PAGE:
What does this mean? In essence, structured products are like traditional option pricing methods. They start to get complicated is when we start talking about derivatives. These include swaps, forwards and futures, and other embedded features like downside buffers and leveraged upside participation.

This works for both the financial institution and the customer. Thanks to structured packages, banks had the ability to package and sell consumer and homeowner debt, among other things.

The model of structured products makes the banks more willing to lend out money in the first place. Without structured products, consumers would likely face significantly higher rates or perhaps not be considered for loans and mortgages at all.

The world has certainly learned many lessons about the risks of structured products, and those risks shouldn’t be taken lightly. But we must not forget that “structured product” encapsulates a huge range of varying products. They can give an investor customized exposure to assets that they might otherwise not have been able to access.

The risks are also better understood and managed now. In 2008, when certain companies became insolvent, many investors were caught off guard. They weren’t aware of the risks because they didn’t have the necessary information upfront.

Financial Benefits for Investors

Following the financial crisis, investors have been very pessimistic about structured products, believing there’s not much in it for them. Negative media has only exacerbated the situation. However, structured products have proven that when placed in the right hands, they can optimize the investor’s portfolios in numerous ways.

Structured investments can help investors tap into markets or asset classes they’d have otherwise not been able to access. Because structured products have predefined returns, we’re able to participate in emerging or overseas markets while shielding from risks. The variety of choice also offers flexibility to diversify the portfolio.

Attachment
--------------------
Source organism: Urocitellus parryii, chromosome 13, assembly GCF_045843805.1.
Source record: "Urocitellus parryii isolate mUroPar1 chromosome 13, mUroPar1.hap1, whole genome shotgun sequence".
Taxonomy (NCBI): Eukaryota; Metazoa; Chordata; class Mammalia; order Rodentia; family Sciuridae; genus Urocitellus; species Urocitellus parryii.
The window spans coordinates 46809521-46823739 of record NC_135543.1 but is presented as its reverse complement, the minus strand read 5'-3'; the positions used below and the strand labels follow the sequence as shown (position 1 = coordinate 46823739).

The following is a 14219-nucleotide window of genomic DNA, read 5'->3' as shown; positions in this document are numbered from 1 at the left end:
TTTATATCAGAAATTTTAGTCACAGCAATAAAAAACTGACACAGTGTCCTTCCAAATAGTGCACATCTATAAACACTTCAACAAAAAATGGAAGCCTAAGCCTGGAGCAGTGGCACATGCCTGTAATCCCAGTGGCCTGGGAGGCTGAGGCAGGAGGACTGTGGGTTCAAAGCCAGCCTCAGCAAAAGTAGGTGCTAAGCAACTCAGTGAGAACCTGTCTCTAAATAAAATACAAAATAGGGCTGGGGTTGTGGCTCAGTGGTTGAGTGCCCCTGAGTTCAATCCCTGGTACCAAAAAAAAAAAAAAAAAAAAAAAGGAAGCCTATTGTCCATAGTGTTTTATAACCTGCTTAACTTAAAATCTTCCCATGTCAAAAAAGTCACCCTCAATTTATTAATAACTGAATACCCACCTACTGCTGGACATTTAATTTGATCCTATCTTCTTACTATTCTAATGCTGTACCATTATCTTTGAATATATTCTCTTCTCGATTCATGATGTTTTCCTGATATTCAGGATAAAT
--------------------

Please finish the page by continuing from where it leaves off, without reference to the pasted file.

By nature, structured products are able to offer some form of capital protection, depending on the anticipated amount of return. Investors are typically able to protect their initial investment from any market downsides while still being exposed to upside potential.

A great example to this would be Structured Notes, which allow investors to commit their money for a certain term. As long as they hold the product to term, they’re guaranteed to retrieve their principal investment, provided that no default occurs. In addition to the principal, they will carry any upside movement of the value of the underlying asset.

Following full disclosure of underlying risks, investors know the full scope of potential risks that come with a structured note even before they throw in any investment. Thus, they can be prepared in terms of wealth management and planning for tax cuts.

The Future of Structured Debt: A Safer, Stronger Comeback

Initially, securitization was part of the problem. But that doesn’t mean it can’t be or hasn’t been part of the solution. *For instance, the Federal National Mortgage Association (FNMA), which is a Mortgage-Backed Security (MBS) is currently valued at approximately $100.*

Several years later, we can look back at the financial crisis with fresh eyes. That also means being in a better place to analyze the benefits and drawbacks of structured products. Now, we have to be sure to take advantage of the benefits while buffering against the risks.

This blog was originally posted on TroyDixon.com